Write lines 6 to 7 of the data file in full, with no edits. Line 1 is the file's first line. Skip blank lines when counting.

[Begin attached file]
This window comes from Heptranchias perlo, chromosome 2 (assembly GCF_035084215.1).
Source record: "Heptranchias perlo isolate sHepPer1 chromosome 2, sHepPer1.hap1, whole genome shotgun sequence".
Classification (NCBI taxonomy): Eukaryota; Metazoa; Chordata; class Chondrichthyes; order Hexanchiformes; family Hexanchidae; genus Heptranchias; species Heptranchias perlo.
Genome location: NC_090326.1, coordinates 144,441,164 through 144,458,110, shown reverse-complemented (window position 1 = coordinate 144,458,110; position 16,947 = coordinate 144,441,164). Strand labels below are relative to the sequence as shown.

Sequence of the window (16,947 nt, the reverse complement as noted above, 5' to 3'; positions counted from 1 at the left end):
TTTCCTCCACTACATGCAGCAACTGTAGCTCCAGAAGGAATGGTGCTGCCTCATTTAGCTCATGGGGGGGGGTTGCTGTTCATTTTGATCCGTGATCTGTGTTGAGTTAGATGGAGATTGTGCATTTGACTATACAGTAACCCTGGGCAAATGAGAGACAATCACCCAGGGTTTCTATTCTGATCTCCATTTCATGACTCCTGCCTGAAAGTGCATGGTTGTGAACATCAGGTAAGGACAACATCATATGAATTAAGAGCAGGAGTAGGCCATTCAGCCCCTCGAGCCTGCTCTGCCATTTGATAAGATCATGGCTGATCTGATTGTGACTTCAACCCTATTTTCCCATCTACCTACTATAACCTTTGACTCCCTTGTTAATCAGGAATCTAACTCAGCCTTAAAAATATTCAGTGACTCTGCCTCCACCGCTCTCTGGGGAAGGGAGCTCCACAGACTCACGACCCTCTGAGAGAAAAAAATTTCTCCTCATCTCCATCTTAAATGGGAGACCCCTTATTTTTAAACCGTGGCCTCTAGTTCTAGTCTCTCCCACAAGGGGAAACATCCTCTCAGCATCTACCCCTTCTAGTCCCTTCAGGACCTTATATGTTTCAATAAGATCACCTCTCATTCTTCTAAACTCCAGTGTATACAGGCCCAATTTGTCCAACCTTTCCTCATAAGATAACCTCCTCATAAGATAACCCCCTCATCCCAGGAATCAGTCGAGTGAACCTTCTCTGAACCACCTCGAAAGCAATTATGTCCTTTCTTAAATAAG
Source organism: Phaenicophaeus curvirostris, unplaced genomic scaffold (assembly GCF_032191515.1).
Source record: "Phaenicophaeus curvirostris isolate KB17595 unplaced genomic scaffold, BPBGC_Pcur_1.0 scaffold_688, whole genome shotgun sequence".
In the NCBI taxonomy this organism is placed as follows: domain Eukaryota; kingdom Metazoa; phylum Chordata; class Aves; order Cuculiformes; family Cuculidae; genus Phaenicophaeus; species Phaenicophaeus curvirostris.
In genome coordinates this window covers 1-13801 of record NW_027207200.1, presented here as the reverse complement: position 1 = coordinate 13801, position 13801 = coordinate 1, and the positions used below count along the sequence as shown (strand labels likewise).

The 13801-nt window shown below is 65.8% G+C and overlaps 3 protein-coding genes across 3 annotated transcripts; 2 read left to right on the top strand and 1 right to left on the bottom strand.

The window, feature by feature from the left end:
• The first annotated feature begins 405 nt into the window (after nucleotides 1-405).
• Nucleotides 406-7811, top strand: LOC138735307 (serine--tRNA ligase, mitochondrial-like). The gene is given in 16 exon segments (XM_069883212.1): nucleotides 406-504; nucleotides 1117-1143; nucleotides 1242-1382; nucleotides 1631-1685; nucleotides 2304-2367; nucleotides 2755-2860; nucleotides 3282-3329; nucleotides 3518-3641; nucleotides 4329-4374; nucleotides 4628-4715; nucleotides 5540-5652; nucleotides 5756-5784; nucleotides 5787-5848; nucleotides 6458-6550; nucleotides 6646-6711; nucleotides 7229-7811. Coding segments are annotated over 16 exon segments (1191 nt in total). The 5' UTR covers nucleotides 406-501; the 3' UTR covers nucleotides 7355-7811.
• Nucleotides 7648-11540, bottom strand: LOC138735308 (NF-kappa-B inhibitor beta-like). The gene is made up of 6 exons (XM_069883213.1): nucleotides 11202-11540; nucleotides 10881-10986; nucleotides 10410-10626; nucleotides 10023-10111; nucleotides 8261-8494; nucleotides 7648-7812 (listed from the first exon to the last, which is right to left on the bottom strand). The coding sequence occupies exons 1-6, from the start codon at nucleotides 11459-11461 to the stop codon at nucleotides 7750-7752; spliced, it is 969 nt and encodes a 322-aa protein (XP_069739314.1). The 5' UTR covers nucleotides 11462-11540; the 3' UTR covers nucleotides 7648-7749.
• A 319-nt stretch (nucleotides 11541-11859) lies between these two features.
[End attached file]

TTTCCTCCACTACATGCAGCAACTGTAGCTCCAGAAGGAATGGTGCTGCCTCATTTAGCTCATGGGGGGGGGTTGCTGTTCATTTTGATCCGTGATCTGTGTTGAGTTAGATGGAGATTGTGCATTTGACTATACAGTAACCCTGGGCAAATGAGAGACAATCACCCAGGGTTTCTATTCTGATCTCCATTTCATGACTCCTGCCTGAAAGTGCATGGTTGTGAACATCAGGTAAGGACAACATCATATGAATTAAGAGCAGGAGTAGGCCATTCAGCCCCTCGAGCCTGCTCTGCCATTTGATAAGATCATGGCTGATCTGATTGTGACTTCAACCCTATTTTCCCATCTACCTACTATAACCTTTGACTCCCTTGTTAATCAGGAATCTAACTCAGCCTTAAAAATATTCAGTGACTCTGCCTCCACCGCTCTCTGGGGAAGGGAGCTCCACAGACTCACGACCCTCTGAGAGAAAAAAATTTCTCCTCATCTCCATCTTAAATGGGAGACCCCTTATTTTTAAACCGTGGCCTCTAGTTCTAGTCTCTCCCACAAGGGGAAACATCCTCTCAGCATCTACCCCTTCTAGTCCCTTCAGGACCTTATATGTTTCAATAAGATCACCTCTCATTCTTCTAAACTCCAGTGTATACAGGCCCAATTTGTCCAACCTTTCCTCATAAGATAACCTCCTCATAAGATAACCCCCTCATCCCAGGAATCAGTCGAGTGAACCTTCTCTGAACCACCTCGAAAGCAATTATGTCCTTTCTTAAATAAG
Source organism: Phaenicophaeus curvirostris, unplaced genomic scaffold (assembly GCF_032191515.1).